If Frank Pinto is trying to build a case for becoming the next auditor general, he should start by looking up the definition of “CPA.” His crass reference to the 67 current employees in the auditor general’s office who are CPAs as “bean counters” demonstrates his lack of respect for the knowledge, experience, and training required to obtain and maintain a CPA license. The reference appeared in the April 2 edition of the Harrisburg Patriot News, but he has also used this term on PCN and in other interviews.
To earn a CPA license, one must graduate from an accredited college or university, pass a rigorous national CPA Exam, and meet a work experience requirement. The CPA Exam has four distinct categories: auditing and attestation, financial accounting and reporting, regulation, and business environments and concepts.
CPAs use the knowledge and experience needed to earn the CPA license to serve not only as auditors who provide valued and trusted information to the investing public, but also as business advisors for clients, CEOs and CFOs of major corporations, and managers at state-funded programs to insure that they are administered appropriately. CPAs are trained to look for waste and fraud, and to identify ways to create efficiencies.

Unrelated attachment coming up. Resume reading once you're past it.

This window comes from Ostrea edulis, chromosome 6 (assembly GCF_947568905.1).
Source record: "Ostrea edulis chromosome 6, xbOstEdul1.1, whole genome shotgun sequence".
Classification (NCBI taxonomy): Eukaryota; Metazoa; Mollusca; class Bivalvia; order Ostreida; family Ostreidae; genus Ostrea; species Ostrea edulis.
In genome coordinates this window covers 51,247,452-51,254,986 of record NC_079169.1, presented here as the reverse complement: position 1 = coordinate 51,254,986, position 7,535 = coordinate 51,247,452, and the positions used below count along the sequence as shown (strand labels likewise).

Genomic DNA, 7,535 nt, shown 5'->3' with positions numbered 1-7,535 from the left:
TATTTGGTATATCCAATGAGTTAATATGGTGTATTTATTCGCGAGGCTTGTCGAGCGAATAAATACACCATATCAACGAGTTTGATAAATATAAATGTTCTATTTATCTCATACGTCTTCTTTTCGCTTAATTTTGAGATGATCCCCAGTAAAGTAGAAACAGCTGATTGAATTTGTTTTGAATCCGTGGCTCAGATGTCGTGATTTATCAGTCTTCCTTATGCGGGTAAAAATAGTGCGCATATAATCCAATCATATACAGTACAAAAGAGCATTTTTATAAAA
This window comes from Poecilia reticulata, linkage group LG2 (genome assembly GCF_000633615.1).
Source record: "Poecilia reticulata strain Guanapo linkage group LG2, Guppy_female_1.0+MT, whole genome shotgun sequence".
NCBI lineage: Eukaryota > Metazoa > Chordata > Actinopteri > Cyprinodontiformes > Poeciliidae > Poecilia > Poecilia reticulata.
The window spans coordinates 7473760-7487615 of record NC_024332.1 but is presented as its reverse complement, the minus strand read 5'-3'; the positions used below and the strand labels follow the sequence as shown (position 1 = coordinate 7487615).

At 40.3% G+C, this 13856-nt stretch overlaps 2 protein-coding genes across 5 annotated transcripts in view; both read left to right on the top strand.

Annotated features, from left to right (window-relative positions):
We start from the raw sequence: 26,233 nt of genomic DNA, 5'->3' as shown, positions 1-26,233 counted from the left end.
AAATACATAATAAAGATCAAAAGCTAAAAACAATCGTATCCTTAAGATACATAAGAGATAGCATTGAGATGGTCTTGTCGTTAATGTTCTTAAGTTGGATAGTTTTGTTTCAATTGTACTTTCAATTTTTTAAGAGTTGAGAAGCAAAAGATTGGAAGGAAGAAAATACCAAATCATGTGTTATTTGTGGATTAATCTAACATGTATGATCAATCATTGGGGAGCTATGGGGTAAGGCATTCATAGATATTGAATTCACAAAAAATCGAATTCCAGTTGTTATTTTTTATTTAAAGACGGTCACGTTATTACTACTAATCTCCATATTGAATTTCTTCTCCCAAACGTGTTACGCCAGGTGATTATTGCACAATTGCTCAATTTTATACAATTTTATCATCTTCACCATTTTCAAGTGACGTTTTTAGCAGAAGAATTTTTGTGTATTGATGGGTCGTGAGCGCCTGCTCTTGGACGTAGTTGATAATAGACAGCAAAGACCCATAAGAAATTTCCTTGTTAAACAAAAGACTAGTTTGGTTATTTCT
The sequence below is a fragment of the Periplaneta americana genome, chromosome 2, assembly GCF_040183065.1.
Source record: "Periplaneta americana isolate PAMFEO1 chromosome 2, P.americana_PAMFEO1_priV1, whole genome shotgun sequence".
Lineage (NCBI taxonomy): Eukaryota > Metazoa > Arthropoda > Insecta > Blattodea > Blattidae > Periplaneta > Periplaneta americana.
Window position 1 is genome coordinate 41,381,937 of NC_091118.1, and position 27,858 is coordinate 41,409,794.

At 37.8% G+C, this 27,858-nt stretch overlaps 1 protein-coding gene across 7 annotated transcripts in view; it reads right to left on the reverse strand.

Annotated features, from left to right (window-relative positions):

Time after time, CPAs are found in studies to be the most trusted business advisors, recognized for their honesty, integrity, and objectivity.
CPAs are critical to the office of auditor general because they are the only professionals licensed to conduct audits. The auditor general does not have to be a CPA, but the effectiveness and leadership capabilities of auditor general would be greatly enhanced by possessing knowledge of the office’s staff. Mr. Pinto clearly does not understand the role a CPA can play in the auditor general’s office. Through his trivializing of their experience, he has publicly insulted more than 20,000 members of the Pennsylvania Institute of Certified Public Accountants (PICPA) who have worked hard to earn and maintain their CPA license.
The audit function is essential to protect the public. CPAs and the general public should be appalled that Mr. Pinto would trivialize and insult the licensed professionals that perform this function.
Cheri H. Freeh, CPA